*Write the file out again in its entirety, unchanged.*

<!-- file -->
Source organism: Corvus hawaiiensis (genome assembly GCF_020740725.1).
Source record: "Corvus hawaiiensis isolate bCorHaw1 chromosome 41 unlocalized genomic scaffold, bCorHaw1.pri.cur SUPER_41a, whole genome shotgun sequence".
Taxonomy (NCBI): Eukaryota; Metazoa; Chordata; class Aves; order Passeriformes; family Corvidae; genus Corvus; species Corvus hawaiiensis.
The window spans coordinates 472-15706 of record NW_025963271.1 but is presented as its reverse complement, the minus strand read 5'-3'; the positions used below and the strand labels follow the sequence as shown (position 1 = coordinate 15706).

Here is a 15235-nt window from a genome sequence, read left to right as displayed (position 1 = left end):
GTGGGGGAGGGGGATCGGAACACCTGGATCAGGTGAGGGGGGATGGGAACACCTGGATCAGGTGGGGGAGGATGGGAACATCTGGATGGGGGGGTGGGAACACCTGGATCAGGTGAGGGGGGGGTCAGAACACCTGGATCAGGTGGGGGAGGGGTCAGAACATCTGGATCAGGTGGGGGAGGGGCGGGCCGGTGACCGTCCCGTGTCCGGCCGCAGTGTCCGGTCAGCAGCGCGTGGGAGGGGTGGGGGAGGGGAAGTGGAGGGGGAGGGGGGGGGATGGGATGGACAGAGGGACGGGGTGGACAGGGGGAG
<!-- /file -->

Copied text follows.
Source organism: Corvus hawaiiensis (genome assembly GCF_020740725.1).
Source record: "Corvus hawaiiensis isolate bCorHaw1 chromosome 41 unlocalized genomic scaffold, bCorHaw1.pri.cur SUPER_41a, whole genome shotgun sequence".
Taxonomy (NCBI): Eukaryota; Metazoa; Chordata; class Aves; order Passeriformes; family Corvidae; genus Corvus; species Corvus hawaiiensis.
The window spans coordinates 472-15706 of record NW_025963271.1 but is presented as its reverse complement, the minus strand read 5'-3'; the positions used below and the strand labels follow the sequence as shown (position 1 = coordinate 15706).

Here is a 15235-nt window from a genome sequence, read left to right as displayed (position 1 = left end):
GTGGGGGAGGGGGATCGGAACACCTGGATCAGGTGAGGGGGGATGGGAACACCTGGATCAGGTGGGGGAGGATGGGAACATCTGGATGGGGGGGTGGGAACACCTGGATCAGGTGAGGGGGGGGTCAGAACACCTGGATCAGGTGGGGGAGGGGTCAGAACATCTGGATCAGGTGGGGGAGGGGCGGGCCGGTGACCGTCCCGTGTCCGGCCGCAGTGTCCGGTCAGCAGCGCGTGGGAGGGGTGGGGGAGGGGAAGTGGAGGGGGAGGGGGGGGGATGGGATGGACAGAGGGACGGGGTGGACAGGGGGAG